The AMA Foundation: 56 years of giving
■ The philanthropic arm of the AMA helps support physician education, medical research and patient care.
Posted April 10, 2006.
The medical community has a long-standing tradition of service to patients, the community and the profession. Few organizations have exemplified the finest elements of this tradition as well as the American Medical Association Foundation, the AMA's philanthropic arm.
Now in its 56th year, it continues to financially support deep-rooted activities in three basic areas:
Education. Support of medical students remains a key part of Foundation activities. Through its partnership with the AMA Alliance, the Foundation's Scholars Fund provides about a half million dollars in tuition aid each year; over the past 50 years, the total is nearly $90 million.
Also, the Foundation provides about $250,000 each year in scholarships and educational awards.
The Physicians of Tomorrow Scholarship program provides scholarships directly to rising fourth-year medical students. In 2005 the fund awarded four $10,000 scholarships. It expects to hand out 10 scholarships for that amount this year. Also in 2005, the Foundation awarded 10 $10,000 scholarships to minority medical students through its second annual Minority Scholars Award program, supported by the Pfizer Medical Humanities Initiative.
Research. The Foundation backs this cornerstone of medicine. It provides more than $85,000 each year through its Seed Grant Research Program, recently announcing this year's 40 recipients of $1,500 to $2,500 grants in six research categories. The Foundation also is the lead sponsor of the National and Regional Student Research Forums, with an $85,000 annual contribution.
Service. The Foundation sponsors public education campaigns and supports community service efforts nationwide. In addition to service awards for physicians, the Foundation operates the Fund for Better Health, which provides funding to AMA-affiliated organizations addressing health literacy, anti-tobacco activities and violence prevention.
Another service activity is the Health Literacy Train-the-Trainer program, which teaches doctors how to recognize and respond to patients who have a hard time reading or understanding medical information. The program began when a group of four master trainers initially educated 37 participants in 2003. Those physicians took their skills home and held local training. After a Train-the-Trainer session in May 2005, the Foundation estimated that as many as 15,000 individuals had received health literacy training.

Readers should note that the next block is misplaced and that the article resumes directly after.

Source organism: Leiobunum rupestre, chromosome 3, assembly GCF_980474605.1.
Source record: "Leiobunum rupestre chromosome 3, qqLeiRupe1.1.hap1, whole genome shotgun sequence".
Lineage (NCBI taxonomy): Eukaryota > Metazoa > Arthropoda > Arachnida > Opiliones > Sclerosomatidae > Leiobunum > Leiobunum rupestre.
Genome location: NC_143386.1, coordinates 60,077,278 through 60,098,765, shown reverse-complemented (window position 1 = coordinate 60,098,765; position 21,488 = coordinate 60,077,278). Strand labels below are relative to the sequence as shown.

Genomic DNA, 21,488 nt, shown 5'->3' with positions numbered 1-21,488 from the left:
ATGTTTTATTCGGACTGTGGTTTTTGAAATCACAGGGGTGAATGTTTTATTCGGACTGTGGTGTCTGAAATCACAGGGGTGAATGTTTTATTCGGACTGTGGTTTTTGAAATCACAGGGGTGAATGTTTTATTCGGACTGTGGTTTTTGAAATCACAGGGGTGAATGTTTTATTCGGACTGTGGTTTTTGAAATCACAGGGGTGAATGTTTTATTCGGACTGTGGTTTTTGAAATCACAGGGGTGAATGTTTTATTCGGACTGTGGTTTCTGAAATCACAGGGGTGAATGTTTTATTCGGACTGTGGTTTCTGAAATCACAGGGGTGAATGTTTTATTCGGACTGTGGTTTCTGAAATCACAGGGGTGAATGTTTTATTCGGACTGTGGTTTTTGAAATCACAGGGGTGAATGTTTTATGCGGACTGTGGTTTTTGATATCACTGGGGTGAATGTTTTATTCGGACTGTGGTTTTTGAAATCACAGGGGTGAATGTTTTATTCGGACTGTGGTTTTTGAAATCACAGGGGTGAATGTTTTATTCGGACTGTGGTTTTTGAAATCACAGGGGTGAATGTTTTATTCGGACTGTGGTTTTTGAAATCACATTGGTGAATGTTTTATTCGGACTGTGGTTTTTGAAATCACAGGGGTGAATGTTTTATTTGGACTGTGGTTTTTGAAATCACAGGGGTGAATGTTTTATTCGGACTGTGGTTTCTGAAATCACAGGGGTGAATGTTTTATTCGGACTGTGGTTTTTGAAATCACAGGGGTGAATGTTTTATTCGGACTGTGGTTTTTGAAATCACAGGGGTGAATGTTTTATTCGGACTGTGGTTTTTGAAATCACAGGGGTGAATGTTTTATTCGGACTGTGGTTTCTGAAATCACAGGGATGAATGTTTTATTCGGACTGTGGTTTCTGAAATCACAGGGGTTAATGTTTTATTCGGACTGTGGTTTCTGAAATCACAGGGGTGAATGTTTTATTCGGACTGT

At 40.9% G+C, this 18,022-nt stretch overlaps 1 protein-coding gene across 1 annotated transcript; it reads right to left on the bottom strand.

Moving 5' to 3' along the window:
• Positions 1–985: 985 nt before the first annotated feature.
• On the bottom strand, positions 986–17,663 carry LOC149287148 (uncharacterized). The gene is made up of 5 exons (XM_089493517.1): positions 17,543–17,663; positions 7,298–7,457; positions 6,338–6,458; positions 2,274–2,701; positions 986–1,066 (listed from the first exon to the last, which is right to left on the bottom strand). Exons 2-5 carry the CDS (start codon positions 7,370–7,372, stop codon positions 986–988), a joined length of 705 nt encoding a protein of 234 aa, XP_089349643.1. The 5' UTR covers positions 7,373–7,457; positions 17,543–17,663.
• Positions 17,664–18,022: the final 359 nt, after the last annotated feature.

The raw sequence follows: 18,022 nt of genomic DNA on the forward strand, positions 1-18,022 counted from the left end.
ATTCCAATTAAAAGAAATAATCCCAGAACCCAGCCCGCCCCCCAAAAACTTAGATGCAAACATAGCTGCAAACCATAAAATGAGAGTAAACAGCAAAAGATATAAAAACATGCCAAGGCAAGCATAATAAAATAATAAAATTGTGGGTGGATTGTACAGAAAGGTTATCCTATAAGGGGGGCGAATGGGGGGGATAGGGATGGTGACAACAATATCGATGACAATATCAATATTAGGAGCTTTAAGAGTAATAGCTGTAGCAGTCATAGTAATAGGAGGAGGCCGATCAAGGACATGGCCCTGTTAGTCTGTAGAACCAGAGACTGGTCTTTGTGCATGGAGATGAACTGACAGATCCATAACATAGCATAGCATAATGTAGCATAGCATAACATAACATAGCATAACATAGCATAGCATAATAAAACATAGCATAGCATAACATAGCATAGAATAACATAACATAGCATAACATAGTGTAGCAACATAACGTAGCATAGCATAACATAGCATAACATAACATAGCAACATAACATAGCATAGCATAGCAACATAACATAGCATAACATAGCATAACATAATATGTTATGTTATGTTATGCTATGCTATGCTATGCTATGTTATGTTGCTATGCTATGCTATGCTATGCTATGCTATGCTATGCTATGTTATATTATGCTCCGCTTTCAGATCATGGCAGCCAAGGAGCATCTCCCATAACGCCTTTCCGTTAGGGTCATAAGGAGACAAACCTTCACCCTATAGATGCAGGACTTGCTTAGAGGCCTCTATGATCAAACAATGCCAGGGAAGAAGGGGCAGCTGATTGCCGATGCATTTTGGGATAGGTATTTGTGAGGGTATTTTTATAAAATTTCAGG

In addition to these areas, the Foundation continues to find new ways to help the profession and the patients it serves.
When disaster struck the Gulf Coast last year, the Foundation established the Health Care Recovery Fund, with the immediate goal of providing grants to physicians -- both AMA members and nonmembers -- whose practices were damaged or destroyed by Hurricanes Katrina and Rita. The Fund, launched with $100,000 contributions from both the AMA and the Flight Attendant Medical Research Institute, also will be made available to physicians affected by future natural or man-made disasters designated disasters by the Federal Emergency Management Agency. To date, $592,000 in grants has been awarded to 250 physicians.
And the Foundation wants to ensure that money is there to benefit all generations of AMA physicians. In November 2005, the Foundation announced the "Uniting the Future of Medicine" donor fund-raising campaign, with a goal of raising $10 million over five years. The money will benefit four areas to which physicians can direct their money: The Physicians of Tomorrow Scholarship; the General Endowment Fund; the Healthy Communities/Healthy America Fund, which provides grants and other support to physician-led clinics that provide free or low-cost care to uninsured populations; and the Future of Medicine Fund, which allows the Foundation to respond to immediate needs that arise. To date, $1.3 million has been raised.
There are many charitable and philanthropic organizations much larger than the AMA Foundation. But the manner in which the Foundation gathers and distributes resources makes it truly noteworthy. It is an organization of and for the medical community. Its goals of improving the profession and advancing the level of patient care make it an organization of which all of medicine can be proud.